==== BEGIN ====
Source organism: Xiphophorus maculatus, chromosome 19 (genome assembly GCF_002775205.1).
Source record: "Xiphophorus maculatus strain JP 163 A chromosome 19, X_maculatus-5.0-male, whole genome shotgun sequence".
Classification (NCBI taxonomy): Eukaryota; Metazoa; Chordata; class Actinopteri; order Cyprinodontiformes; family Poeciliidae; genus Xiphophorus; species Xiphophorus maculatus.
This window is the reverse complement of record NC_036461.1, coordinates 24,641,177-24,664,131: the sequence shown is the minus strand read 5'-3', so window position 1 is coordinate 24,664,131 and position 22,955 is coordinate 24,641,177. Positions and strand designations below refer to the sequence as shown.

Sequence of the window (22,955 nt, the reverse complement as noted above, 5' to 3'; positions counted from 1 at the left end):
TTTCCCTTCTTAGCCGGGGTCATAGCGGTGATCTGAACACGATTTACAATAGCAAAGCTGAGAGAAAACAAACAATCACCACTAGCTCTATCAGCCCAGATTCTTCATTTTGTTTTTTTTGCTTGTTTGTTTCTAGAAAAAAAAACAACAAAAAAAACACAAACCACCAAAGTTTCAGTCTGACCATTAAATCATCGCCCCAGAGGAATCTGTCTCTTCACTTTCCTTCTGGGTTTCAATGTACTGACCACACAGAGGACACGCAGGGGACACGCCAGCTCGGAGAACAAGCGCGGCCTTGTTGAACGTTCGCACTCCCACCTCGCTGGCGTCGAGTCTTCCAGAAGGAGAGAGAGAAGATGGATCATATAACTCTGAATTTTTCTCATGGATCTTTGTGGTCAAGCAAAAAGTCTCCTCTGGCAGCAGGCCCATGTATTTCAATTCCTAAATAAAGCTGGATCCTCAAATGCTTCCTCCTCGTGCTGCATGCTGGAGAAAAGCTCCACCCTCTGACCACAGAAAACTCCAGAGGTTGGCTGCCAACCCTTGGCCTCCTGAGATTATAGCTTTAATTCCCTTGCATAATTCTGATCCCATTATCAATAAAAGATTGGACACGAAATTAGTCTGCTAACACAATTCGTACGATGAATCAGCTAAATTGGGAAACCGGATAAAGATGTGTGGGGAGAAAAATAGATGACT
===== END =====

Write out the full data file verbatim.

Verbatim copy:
Source organism: Xiphophorus maculatus, chromosome 19 (genome assembly GCF_002775205.1).
Source record: "Xiphophorus maculatus strain JP 163 A chromosome 19, X_maculatus-5.0-male, whole genome shotgun sequence".
Classification (NCBI taxonomy): Eukaryota; Metazoa; Chordata; class Actinopteri; order Cyprinodontiformes; family Poeciliidae; genus Xiphophorus; species Xiphophorus maculatus.
This window is the reverse complement of record NC_036461.1, coordinates 24,641,177-24,664,131: the sequence shown is the minus strand read 5'-3', so window position 1 is coordinate 24,664,131 and position 22,955 is coordinate 24,641,177. Positions and strand designations below refer to the sequence as shown.

Sequence of the window (22,955 nt, the reverse complement as noted above, 5' to 3'; positions counted from 1 at the left end):
TTTCCCTTCTTAGCCGGGGTCATAGCGGTGATCTGAACACGATTTACAATAGCAAAGCTGAGAGAAAACAAACAATCACCACTAGCTCTATCAGCCCAGATTCTTCATTTTGTTTTTTTTGCTTGTTTGTTTCTAGAAAAAAAAACAACAAAAAAAACACAAACCACCAAAGTTTCAGTCTGACCATTAAATCATCGCCCCAGAGGAATCTGTCTCTTCACTTTCCTTCTGGGTTTCAATGTACTGACCACACAGAGGACACGCAGGGGACACGCCAGCTCGGAGAACAAGCGCGGCCTTGTTGAACGTTCGCACTCCCACCTCGCTGGCGTCGAGTCTTCCAGAAGGAGAGAGAGAAGATGGATCATATAACTCTGAATTTTTCTCATGGATCTTTGTGGTCAAGCAAAAAGTCTCCTCTGGCAGCAGGCCCATGTATTTCAATTCCTAAATAAAGCTGGATCCTCAAATGCTTCCTCCTCGTGCTGCATGCTGGAGAAAAGCTCCACCCTCTGACCACAGAAAACTCCAGAGGTTGGCTGCCAACCCTTGGCCTCCTGAGATTATAGCTTTAATTCCCTTGCATAATTCTGATCCCATTATCAATAAAAGATTGGACACGAAATTAGTCTGCTAACACAATTCGTACGATGAATCAGCTAAATTGGGAAACCGGATAAAGATGTGTGGGGAGAAAAATAGATGACT